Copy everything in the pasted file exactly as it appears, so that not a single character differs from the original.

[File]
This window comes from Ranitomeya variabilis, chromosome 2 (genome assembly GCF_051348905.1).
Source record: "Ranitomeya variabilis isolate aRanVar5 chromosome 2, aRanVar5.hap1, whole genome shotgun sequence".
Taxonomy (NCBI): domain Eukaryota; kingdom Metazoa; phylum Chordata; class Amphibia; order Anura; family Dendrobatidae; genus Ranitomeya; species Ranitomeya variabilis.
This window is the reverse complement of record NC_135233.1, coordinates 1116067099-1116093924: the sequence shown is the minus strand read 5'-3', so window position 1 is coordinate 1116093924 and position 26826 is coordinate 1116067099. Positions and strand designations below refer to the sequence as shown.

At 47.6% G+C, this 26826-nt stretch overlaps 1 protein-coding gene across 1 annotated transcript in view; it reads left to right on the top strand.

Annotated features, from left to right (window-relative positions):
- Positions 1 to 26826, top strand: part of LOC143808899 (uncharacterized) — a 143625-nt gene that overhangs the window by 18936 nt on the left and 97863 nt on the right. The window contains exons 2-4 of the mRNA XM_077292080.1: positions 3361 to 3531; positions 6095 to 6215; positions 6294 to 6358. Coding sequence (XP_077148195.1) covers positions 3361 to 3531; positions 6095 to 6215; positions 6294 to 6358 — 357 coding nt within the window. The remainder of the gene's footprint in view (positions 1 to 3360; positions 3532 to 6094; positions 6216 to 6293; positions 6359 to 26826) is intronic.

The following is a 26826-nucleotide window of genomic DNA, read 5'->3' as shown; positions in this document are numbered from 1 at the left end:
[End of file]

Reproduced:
This window comes from Ranitomeya variabilis, chromosome 2 (genome assembly GCF_051348905.1).
Source record: "Ranitomeya variabilis isolate aRanVar5 chromosome 2, aRanVar5.hap1, whole genome shotgun sequence".
Taxonomy (NCBI): domain Eukaryota; kingdom Metazoa; phylum Chordata; class Amphibia; order Anura; family Dendrobatidae; genus Ranitomeya; species Ranitomeya variabilis.
This window is the reverse complement of record NC_135233.1, coordinates 1116067099-1116093924: the sequence shown is the minus strand read 5'-3', so window position 1 is coordinate 1116093924 and position 26826 is coordinate 1116067099. Positions and strand designations below refer to the sequence as shown.

At 47.6% G+C, this 26826-nt stretch overlaps 1 protein-coding gene across 1 annotated transcript in view; it reads left to right on the top strand.

Annotated features, from left to right (window-relative positions):
- Positions 1 to 26826, top strand: part of LOC143808899 (uncharacterized) — a 143625-nt gene that overhangs the window by 18936 nt on the left and 97863 nt on the right. The window contains exons 2-4 of the mRNA XM_077292080.1: positions 3361 to 3531; positions 6095 to 6215; positions 6294 to 6358. Coding sequence (XP_077148195.1) covers positions 3361 to 3531; positions 6095 to 6215; positions 6294 to 6358 — 357 coding nt within the window. The remainder of the gene's footprint in view (positions 1 to 3360; positions 3532 to 6094; positions 6216 to 6293; positions 6359 to 26826) is intronic.

The following is a 26826-nucleotide window of genomic DNA, read 5'->3' as shown; positions in this document are numbered from 1 at the left end: